From the current COVID-19 pandemic to Romaine lettuce recalls, pathogens make the news when there are outbreaks, but researchers are always studying these disease-causing microorganisms and rely upon a variety of cell-based and animal models to do so. In this course, students will explore the basics of bacterial pathogenesis, the models that scientists use to learn about pathogens, and the benefits, limitations, and ethics associated with these models. As students explore these topics week by week, they will also learn to read and understand primary literature as we work through relevant sections of a representative primary research article in class. By the end of the course, students will be equipped to present a primary research article of their choice, addressing the topics covered in the course.

Student Feedback

Random responses from students who were asked if they would recommend the seminar to other students:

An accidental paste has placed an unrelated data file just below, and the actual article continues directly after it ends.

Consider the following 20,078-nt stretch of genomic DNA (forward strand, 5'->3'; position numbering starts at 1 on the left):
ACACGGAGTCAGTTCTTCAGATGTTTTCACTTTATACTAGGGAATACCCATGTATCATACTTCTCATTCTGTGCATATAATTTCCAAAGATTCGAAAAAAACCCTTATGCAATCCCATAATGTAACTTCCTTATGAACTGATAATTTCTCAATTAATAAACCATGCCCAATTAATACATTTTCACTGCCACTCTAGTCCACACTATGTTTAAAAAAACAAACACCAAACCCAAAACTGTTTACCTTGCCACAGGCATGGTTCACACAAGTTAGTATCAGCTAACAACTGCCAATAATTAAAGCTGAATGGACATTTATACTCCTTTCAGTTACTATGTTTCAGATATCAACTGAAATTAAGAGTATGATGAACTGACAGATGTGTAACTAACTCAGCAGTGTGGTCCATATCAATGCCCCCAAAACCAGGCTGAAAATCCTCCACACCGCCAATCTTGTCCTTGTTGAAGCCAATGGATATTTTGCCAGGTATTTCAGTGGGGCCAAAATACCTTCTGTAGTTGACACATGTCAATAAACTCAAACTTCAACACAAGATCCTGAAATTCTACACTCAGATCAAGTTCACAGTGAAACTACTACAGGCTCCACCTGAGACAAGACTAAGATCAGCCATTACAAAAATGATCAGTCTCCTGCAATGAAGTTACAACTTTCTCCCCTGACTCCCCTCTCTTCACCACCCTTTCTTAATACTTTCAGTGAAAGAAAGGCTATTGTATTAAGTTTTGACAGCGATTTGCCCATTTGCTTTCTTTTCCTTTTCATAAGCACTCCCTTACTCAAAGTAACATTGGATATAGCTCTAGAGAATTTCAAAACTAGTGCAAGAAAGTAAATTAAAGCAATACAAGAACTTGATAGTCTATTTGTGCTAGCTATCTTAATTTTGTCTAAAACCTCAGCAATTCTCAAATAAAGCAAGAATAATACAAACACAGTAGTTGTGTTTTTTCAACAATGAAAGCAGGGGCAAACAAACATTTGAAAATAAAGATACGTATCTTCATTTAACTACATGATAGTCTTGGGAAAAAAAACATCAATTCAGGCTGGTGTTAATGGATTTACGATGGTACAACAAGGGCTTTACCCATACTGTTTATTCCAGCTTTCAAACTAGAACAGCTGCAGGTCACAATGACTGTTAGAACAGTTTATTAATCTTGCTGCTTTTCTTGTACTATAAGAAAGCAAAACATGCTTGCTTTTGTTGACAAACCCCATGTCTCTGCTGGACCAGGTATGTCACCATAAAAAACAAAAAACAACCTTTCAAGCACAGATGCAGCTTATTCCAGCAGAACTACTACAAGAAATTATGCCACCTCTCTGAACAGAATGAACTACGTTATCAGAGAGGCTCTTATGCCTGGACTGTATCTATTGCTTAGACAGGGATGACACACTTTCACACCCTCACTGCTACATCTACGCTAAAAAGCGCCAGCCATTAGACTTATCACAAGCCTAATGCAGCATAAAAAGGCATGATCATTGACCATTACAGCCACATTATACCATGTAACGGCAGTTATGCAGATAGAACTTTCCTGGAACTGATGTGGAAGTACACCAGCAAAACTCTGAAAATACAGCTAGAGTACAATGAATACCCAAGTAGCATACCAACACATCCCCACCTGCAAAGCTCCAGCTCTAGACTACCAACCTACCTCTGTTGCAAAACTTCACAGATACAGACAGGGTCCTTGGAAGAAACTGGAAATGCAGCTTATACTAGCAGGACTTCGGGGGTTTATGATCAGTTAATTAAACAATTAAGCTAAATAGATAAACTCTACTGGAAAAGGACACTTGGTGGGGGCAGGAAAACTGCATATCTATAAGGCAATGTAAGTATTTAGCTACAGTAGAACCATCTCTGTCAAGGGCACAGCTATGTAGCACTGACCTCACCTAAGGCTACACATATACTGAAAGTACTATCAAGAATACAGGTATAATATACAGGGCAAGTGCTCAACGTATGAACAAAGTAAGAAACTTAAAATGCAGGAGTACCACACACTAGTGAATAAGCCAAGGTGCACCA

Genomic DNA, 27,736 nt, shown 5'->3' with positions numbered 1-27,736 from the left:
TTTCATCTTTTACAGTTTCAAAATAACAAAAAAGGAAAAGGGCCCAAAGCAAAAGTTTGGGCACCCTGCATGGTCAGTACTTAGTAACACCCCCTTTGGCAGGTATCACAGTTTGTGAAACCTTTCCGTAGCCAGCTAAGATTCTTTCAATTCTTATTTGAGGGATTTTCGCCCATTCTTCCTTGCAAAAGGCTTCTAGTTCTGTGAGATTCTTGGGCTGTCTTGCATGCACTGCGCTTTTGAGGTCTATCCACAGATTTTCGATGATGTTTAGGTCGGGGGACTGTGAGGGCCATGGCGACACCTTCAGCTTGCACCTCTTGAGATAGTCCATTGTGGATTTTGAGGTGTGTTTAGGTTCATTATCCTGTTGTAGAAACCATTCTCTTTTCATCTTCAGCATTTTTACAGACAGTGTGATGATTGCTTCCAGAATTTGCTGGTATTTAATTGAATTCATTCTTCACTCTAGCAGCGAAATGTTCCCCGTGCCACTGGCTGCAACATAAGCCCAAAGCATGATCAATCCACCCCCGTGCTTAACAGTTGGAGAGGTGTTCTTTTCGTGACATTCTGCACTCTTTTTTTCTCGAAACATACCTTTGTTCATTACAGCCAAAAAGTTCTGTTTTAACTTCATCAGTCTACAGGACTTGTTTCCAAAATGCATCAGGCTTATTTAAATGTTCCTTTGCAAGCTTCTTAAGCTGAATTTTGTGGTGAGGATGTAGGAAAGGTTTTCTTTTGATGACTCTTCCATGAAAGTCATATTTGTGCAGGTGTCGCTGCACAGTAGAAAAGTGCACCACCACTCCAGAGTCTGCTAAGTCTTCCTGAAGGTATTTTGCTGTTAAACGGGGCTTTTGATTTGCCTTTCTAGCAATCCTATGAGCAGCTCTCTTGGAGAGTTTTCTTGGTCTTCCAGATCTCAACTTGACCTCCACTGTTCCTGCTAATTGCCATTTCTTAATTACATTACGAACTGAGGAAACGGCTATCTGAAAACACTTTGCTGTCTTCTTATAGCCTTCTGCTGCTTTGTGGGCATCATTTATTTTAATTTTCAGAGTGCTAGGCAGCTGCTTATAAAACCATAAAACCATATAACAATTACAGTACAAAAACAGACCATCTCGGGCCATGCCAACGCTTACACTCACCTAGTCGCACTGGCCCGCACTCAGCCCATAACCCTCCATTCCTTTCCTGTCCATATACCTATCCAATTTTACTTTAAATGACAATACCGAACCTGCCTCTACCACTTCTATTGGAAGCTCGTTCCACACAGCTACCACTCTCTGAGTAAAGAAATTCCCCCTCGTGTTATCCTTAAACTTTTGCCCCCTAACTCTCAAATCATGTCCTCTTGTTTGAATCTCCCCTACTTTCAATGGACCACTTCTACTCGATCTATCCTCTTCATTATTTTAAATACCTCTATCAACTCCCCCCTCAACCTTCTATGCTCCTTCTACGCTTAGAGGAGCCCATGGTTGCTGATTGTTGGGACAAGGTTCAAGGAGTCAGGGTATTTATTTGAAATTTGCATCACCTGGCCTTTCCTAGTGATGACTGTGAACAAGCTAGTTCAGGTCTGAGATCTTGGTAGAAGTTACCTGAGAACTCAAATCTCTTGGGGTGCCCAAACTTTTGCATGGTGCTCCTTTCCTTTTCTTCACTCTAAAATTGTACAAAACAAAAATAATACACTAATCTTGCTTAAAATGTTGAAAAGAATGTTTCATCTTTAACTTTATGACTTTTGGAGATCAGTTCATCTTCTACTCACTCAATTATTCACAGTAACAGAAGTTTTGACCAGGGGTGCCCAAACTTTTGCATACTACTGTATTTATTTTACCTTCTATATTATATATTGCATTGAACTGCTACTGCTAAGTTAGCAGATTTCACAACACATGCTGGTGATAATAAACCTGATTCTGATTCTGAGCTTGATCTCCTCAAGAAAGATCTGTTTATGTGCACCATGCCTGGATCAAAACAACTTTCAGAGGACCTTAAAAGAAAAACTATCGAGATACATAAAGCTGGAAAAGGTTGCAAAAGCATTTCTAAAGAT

• "I definitely would. It piqued my interest in marine life. The lecturer was instrumental in doing that."
  • "Yes, it’s a great foundation-builder in biological research skills!"
  • "Yes. This course helped me feel less intimidated by scientific papers, introduced me to a variety of topics, and helped me understand the general format of scientific papers required by different journals."
  • "Yes I would recommend the course, it was very informative and would especially benefit anyone with an interest in botany or pharmaceuticals."

"I would definitely recommend this course to others. Not only did it help me understand some medical issues seniors have to face, it also helped me understand the economics of the US healthcare system. This class also exposed me to concepts I have never touched upon and it was interesting."

  • "It was good to study a variety of topics chosen by students who had an interest in them. An awesome idea for a course – combining both discussion of papers and practical laboratory skills."
  • "Yes, but only to those people who are serious about majoring in science and who want to improve their communication skills (i.e., as they present)."
  • "Yes. It’s a great experience in a wide range of areas/skills. I definitely would, it is a great way to learn a bit about microbiology. I really was not thinking about taking microbio but I think I will now."